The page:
e-commerce question

  Griffon 11:53 13 Sep 2003

Can anyone recommend a credit card processor that simply takes a fee per transaction rather than upfront set-up charges and monthly fees for shopping carts, third party cc processor, merchant accounts etc?

I want to put my toe in the e-commerce water and am shocked at the set up and monthly costs
(often payable a year in advance)associated with doing this with companies like oneandone.com for example. I want customers to be able to order real goods (not intangibles) by credit card at my web site. The goods are aimed primarily at the UK market so ordering in pounds would be an advantage.

  Forum Editor 13:24 13 Sep 2003

and the type of transaction, but if you're just starting out you might consider using PayPal. This company is one of the biggest third-party card processors in the business, and they've won many awards for their service. PayPal processes millions of online card transactions a week, and they have a good reputation for security.

You'll need to set up a PayPal account, but that's very easy. Additionally, you'll need a bank account in the name of the business that's trading - PayPal will not transfer funds to an account that's in a different name to that which is registered with them.

On the PayPal site you can generate 'Pay now' buttons - separate ones for each product line - and the whole process is quick and painless. You specify the currency that is to be the 'prime' account currency, and PayPal will auto-convert all other currency payments for you.

click here to visit PayPal's UK site.

  Griffon 14:02 13 Sep 2003

Thanks editor and tbh72. I'm just taking a look at PayPal's site now. Looks interesting. Do you have any experience of using PayPal as a shopper? Is the experience like any other cc purchase? I notice customers have to register - is this a simple process?

.. and tbh72 We're selling small watercolour paintings. The site's old and cronky now and needs an update (which I'm about to do). We sell pictures off the site but have also had lots of positive response from people saying they'd buy if we had cc payments click here

  Forum Editor 14:27 13 Sep 2003

for customers to register with PayPal, and it's necessary for security reasons.

I've designed several sites for clients using the PayPal system, and it's worked very well. One of the sites actually sells pictures, although for data protection reasons I'm not posting a link. Disclosing any information that might identify my clients would not be acceptable, and for that reason I can't post links to sites I design.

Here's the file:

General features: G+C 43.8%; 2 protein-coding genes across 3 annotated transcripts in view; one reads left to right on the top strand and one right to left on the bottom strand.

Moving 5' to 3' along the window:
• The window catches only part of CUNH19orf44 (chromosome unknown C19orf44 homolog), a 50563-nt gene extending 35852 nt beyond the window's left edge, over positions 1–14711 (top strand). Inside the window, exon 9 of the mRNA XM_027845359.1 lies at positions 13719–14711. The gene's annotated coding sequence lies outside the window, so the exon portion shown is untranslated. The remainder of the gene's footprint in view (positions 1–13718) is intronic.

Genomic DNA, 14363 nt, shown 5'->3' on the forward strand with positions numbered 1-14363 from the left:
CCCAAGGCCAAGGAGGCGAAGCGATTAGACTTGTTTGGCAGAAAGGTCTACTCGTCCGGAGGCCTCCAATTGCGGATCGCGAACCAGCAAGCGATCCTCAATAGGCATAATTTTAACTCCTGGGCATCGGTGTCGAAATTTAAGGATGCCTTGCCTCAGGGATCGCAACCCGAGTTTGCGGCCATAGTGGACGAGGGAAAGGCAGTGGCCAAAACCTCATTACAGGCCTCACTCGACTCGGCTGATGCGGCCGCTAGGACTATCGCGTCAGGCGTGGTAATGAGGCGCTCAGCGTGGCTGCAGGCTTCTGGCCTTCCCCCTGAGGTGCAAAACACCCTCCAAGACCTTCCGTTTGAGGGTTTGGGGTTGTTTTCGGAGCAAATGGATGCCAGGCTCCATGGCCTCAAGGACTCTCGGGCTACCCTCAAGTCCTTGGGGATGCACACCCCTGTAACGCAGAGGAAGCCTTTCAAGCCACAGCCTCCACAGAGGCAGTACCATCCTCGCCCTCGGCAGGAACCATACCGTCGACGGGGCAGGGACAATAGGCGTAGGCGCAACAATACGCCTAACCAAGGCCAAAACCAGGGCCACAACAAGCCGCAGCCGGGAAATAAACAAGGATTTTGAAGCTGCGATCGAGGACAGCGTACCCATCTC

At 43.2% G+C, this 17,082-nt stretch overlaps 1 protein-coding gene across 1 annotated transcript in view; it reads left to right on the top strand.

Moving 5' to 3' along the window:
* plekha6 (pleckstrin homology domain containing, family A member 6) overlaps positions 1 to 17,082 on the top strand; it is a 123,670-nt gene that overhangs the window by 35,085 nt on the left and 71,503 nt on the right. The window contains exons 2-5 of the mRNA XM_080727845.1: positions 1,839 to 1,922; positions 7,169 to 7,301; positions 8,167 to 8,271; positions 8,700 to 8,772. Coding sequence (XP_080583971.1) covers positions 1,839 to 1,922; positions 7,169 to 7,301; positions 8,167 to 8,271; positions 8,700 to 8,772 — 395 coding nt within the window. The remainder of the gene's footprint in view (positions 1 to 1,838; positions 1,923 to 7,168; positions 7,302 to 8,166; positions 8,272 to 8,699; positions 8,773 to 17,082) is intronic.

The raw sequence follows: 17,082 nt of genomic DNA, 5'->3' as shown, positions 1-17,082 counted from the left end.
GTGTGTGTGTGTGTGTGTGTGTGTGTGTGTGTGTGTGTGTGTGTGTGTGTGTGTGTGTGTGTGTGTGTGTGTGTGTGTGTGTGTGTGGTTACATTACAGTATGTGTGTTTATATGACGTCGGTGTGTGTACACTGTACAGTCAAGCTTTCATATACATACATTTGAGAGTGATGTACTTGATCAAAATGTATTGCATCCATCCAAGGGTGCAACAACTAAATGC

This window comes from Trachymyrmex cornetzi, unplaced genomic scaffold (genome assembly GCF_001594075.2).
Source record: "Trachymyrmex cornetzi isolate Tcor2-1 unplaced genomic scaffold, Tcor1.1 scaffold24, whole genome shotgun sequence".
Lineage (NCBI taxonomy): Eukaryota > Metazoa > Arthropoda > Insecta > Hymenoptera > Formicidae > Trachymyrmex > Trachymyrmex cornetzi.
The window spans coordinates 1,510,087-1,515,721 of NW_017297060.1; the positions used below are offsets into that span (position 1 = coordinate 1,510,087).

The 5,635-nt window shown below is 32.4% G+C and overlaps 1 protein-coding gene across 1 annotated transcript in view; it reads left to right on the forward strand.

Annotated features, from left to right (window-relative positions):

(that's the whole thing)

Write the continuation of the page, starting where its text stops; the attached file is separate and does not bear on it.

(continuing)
You should find that the pictures sell well - although I can see a potential problem. If they are all originals you'll run into the problem of two people selecting (and paying for) the same picture won't you? PayPal will take their money - after all, they won't know that there's only one of each item. On the PayPal site you create a 'Buy now' button for each item, and PayPal will continue to take money each time the button's clicked.

  Griffon 14:43 13 Sep 2003

Thanks for the PayPal info.

I accept your point about the uniqueness of each item and the problems this may cause. Two possible solutions present themselves 1. I simply apologise, reimburse the 2nd purchaser and take the loss on the transaction or 2. Find some way of putting up an "Item Sold" against a sold painting. Though how I'd do the latter I'm not certain.

  Forum Editor 14:54 13 Sep 2003

PayPal from accepting multiple payments for a single item - just remove the Pay now button that corresponds to it. Each button has code behind it, so PayPal's servers know what it's for, how much money to charge to the credit card, and which account to credit with the money.
It would mean that you would have to check your PayPal account page very regularly (they'll list all payments there), so you could whip the button off as soon as possible.

Then you could put a 'sold' sticker next to the picture.

  Griffon 22:25 13 Sep 2003

Thanks for the complement T. Yours is an interesting suggestion. I've seen some very clever presentation methods employed on some sites but am inclined to think simple is best. However, allowing the surfer to choose a picture at random for presentation may be good in parallel with the more conventional "gallery" type arrangement. As for buying an item I think the customer expects exactly what they ordered rather than a randomly selected example ... if this is what you meant but sorry if I misunderstood your point. And w.r.t. selling pictures it's a funny old business. Sometimes people ring up and say they like the picture but have you any showing somewhere around Aylesbury or wherever. Well, maybe we haven't but now there is an opportunity to create a painting to commission. So e-commerce isn't all about cc processing after all :-)

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